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Closure Of Dalny Mine Leaves Chakari Community Wallowing In Poverty

Closure Of Dalny Mine Leaves Chakari Community Wallowing In Poverty

Hundreds of families in Chakari, a mining settlement located about 33 kilometres from Kadoma, in Mashonaland West Province, are experiencing terrible hardships following the temporary closure of Dalny Mine, operated by RioZim Limited.

The mine was operated by Falcon Gold Zimbabwe Limited for many years until 2013 when it was closed and eventually sold to Rio Zim.

As a predominantly mining settlement, an estimated 90 per cent of employed people used to work for the mine and the rest for TelOne and shops.

When Falcon Gold closed the mine, the majority of the working population was left jobless and many resorted to illegal mining in the belly of the mining, eking out a living from deep tunnels.

The majority of the houses in the area were built by and belonged to the company and as a result, the closure of the mine by Falcon Gold left workers technically homeless.

However, the situation was not as hopeless since they could still stay in the houses for free, use water for free and electricity was also available for free.

The acquisition of Dalny Mine by Rio Zim naturally excited the former mine workers but it soon turned out that their optimism was misplaced.

Rio Zim brought its own workforce from Eiffel Flats and wanted to evict the former Falcon workers from company accommodation and this created tension.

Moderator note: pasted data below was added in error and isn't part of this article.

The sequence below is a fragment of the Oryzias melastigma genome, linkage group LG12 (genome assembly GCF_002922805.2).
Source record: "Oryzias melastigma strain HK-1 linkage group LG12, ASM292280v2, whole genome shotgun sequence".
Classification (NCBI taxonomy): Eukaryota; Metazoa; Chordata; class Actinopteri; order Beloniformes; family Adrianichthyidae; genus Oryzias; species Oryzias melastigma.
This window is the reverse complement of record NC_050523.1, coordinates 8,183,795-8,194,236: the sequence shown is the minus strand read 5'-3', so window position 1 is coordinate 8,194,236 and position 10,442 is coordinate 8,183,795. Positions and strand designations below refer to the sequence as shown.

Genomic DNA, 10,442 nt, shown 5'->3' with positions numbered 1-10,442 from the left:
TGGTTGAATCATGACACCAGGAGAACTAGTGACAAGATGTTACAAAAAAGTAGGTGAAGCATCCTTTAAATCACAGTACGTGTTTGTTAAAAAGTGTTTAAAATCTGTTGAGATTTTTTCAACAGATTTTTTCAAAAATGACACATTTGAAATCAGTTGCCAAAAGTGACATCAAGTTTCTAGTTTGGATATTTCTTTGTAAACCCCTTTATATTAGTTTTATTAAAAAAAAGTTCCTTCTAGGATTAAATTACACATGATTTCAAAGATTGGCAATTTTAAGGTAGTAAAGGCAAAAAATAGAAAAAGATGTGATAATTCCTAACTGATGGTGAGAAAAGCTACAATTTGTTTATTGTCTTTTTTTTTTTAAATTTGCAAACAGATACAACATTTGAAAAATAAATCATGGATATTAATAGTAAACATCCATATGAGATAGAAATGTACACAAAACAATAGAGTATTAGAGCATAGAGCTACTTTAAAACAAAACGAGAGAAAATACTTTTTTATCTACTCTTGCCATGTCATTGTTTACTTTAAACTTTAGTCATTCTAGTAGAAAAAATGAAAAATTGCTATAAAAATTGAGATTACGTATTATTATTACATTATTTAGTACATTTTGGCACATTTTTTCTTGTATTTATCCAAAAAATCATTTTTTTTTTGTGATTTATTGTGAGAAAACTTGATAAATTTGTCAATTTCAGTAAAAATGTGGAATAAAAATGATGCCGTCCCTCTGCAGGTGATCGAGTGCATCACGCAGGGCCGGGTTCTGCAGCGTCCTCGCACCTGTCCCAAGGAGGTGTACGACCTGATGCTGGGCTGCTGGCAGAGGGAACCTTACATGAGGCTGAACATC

Moreover, Rio Zim shunned operating the tunnels and resorted to open cast mining thereby causing untold environmental issues.

The open pits have also become a hazard to the local community and a child reportedly fell into a pit and died recently.

The closure of the mine by Rio Zim in February this year has exacerbated the challenges faced by the Chakari community.

The Zimbabwe Electricity Supply Authority (ZESA) has switched off power leaving the former miners in darkness.

The cutting off of electricity by the power utility has also caused water challenges for the community and the sewer system has clogged up.

There are a few community boreholes and they are not enough to meet the needs of the people.

Some have now resorted to defecating in the bush due to the clogging up of the sewer system while others are using pit latrines and blair toilets.

The former workers are now relocating to the village as it is not clear when Rio Zim will reopen Dalny Mine.

Those relocating to rural areas are probably the fortunate ones as most of the workers are second-generation immigrants from Malawi who now have nowhere to go.

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